No-one likes a hypocrite – someone who says one thing and does another. A hypocrite is basically an actor – consciously or unconsciously. In fact, the original Greek word translated by our English word hypocrite, means actor.
In Matthew 6:1 Jesus warns: “Beware of practising your righteousness before other people in order to be seen by them, for then you will have no reward from your Father who is in heaven.”
Earlier in his Sermon on the Mount Jesus said: “…Let your light shine before others, so that they may see your good works and give glory to your Father in heaven…” Now he is saying, “Beware of practising your righteousness before other people in order to be seen by them,..”
In both places he is talking about being seen by others, yet he seems to contradict himself. Is he inconsistent?
Counterfeit religion. In chapter 5 Jesus is speaking about the moral qualities of our life in public. Now in Matthew 6 he warns against using our faith to win applause. There is a sharp difference between living as God desires and wanting to make a name for ourselves. The first glorifies God; the second only brings the momentary applause of the crowd.
The attention-seeking ‘religious’ get what they delight in – accolades and celebrity. But Jesus warns, they will miss out on the true reward that comes from the living, all-righteous God. All they have is a counterfeit religion – empty and without lasting value. John Stott commented, ‘Our good works must be public so that our light shines; our religious devotions must be secret, lest we boast about them.’
Counterfeit Giving. Look at v.2: “So whenever you give alms, do not sound a trumpet before you, as the hypocrites in the synagogues and in the streets, so that they may be praised by others.”
Trumpets may be a metaphor – we shouldn’t sound our own trumpet when we give to the needy. But trumpets may also have a literal meaning. In Jesus’ day, when there was a pressing need for charitable funds, the Temple trumpets sometimes called people to make a special contribution. Anyone watching would see who responded.
Jesus says that when we give so that others know what we are doing, whether in the street or in the synagogue, whether in church or at a charity function – we are being hypocritical.
That said, giving to the ministry of God’s Word and providing assistance for those in need is biblical. Writing on Godly and responsible giving in 2 Corinthians 8:9, Paul the Apostle says: For you know the generous act of our Lord Jesus Christ, that though he was rich, yet for your sakes he became poor, so that by his poverty you might be rich.
Hypocritical religion is not from the heart. It’s motivated by self-interest. Jesus is saying here that hypocrites give in order to be honored by those around them. And, he says, “I tell you they have their reward.”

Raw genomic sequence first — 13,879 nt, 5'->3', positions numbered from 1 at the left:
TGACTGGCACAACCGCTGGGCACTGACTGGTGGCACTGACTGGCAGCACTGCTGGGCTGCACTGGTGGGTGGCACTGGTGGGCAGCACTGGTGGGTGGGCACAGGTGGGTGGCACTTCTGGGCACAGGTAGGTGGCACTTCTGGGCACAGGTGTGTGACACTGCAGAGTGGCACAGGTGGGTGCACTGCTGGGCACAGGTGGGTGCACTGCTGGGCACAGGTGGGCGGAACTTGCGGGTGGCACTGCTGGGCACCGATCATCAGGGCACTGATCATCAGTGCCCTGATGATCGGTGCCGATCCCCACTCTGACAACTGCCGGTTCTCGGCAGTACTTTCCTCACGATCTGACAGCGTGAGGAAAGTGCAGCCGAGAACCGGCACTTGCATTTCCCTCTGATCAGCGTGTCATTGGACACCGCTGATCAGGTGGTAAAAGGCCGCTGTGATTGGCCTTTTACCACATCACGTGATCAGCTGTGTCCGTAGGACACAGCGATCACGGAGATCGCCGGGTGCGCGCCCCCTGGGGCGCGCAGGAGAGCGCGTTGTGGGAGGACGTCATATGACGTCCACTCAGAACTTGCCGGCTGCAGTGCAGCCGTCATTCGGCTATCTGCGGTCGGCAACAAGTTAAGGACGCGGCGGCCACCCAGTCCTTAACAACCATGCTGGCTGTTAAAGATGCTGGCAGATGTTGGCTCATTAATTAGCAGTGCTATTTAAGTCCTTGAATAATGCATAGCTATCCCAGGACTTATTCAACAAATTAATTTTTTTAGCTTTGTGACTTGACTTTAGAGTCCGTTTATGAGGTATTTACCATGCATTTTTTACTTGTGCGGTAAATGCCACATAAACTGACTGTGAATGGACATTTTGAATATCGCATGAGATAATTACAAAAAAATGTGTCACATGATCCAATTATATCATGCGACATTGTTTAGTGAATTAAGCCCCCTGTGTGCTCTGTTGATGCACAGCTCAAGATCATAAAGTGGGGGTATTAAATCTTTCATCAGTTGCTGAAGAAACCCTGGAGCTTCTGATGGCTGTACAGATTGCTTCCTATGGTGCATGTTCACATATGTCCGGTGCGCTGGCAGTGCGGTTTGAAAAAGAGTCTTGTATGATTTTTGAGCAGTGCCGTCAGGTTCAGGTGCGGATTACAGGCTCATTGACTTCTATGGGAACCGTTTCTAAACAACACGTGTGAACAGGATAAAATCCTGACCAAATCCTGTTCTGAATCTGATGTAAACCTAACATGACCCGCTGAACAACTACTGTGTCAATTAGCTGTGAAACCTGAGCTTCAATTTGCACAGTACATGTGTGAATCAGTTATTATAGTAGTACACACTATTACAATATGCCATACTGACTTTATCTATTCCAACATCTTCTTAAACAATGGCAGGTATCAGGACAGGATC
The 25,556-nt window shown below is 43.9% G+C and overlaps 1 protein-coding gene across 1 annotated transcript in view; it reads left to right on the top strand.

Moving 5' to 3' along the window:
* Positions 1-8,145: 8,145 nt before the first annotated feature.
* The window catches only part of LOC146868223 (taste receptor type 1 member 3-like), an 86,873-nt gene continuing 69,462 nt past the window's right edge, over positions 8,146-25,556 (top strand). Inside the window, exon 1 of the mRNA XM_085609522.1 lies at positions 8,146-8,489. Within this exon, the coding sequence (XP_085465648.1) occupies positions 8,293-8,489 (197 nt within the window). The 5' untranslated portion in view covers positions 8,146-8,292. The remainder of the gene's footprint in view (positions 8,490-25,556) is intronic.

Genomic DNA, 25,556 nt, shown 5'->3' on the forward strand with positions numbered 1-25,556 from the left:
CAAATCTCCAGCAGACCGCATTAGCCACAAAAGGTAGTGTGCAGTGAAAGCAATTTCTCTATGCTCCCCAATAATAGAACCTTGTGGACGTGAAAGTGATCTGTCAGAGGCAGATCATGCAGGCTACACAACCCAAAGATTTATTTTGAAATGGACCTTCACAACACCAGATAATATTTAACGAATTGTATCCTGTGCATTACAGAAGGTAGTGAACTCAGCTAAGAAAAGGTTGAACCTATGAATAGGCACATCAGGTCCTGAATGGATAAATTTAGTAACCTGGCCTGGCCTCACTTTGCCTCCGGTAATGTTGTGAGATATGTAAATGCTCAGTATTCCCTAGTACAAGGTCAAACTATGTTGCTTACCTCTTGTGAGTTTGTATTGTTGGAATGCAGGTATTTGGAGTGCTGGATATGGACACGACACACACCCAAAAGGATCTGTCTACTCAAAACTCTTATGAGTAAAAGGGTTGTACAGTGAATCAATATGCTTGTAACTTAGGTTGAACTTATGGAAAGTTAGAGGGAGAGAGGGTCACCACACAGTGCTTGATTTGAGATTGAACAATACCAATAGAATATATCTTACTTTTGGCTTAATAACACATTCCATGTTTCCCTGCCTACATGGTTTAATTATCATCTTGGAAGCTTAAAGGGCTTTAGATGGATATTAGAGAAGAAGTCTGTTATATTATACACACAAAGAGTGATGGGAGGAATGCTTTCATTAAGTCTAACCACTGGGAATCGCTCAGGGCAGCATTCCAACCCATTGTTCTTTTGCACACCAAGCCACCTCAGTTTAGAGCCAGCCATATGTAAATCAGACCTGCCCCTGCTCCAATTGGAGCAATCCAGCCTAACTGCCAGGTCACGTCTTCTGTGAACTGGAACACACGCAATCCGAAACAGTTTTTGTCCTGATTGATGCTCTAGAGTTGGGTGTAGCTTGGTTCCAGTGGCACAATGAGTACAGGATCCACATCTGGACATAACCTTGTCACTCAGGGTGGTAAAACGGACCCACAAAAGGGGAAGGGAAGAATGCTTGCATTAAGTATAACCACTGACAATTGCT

They get what they’re after – celebrity status. But that’s all they’ll get. There is no genuine faith and no reward from God. It is counterfeit religion. This is one of the reasons that for decades naming rights of living people were not allowed in churches.
“But when you give alms, do not let your left hand know what your right hand is doing, so that your alms may be done in secret; and your father who sees in secret will reward you.”
To ensure that we’re not proud or smug about our generosity, Jesus uses the telling metaphor that the right hand should not know what the left hand is doing. No one, apart from God, will know about this private giving. He will see our real motives – our genuine concern to support gospel ministry and to care for the needy.
To be rewarded by God is the best kind of blessing. Approval by others is transient; approval from God is eternal. Aware of the deceitfulness of our hearts, we need to pray for God’s grace to avoid counterfeit giving.
Counterfeit prayer is another form of counterfeit religion that Jesus highlights.
In verse 5 we read: “And whenever you pray, do not be like the hypocrites; for they love to stand and pray in the synagogues and at the street corners, so that they may be seen by others. Truly I tell you, they have received their reward…”
Prayers in the synagogues were typically led by a synagogue member – not just the formal leaders. To be invited to lead the prayers was a mark of distinction, especially as the leader prayed at the front of the congregation.
Jesus knows how easy it is for the person leading prayer in church to focus more on the literary quality of their prayer and tone of voice, than upon God.
Now Jesus is not saying that prayer must always be in secret. He and his disciples attended services in the Temple and synagogue. On the night of his arrest Jesus urged Peter, James and John to pray for him – as a group. The first Christians regularly met together for prayer. Prayer in public was not so much the issue as the attitude of the pray-er.
In fact, the main point Jesus makes is the need for private prayer, for who we are in the privacy of our room is who we really are. Private prayer will be more honest and genuine. We are less likely to be motivated by selfish reasons. This is the kind of prayer that God hears. This is the way we can begin to counter counterfeit prayer.
How important it is on this Ash Wednesday and the start of the season of Lent, that we heed Jesus’ warning about counterfeit religion, counterfeit giving, and counterfeit prayer.
© John G. Mason
A Prayer for Ash Wednesday: Almighty and everlasting God, you hate nothing that you have made, and you forgive the sins of all who are penitent: create and make in us new and contrite hearts, so that we, lamenting our sins and acknowledging our wretchedness, may obtain from you, the God of all mercy, perfect remission and forgiveness; through Jesus Christ our Lord. Amen.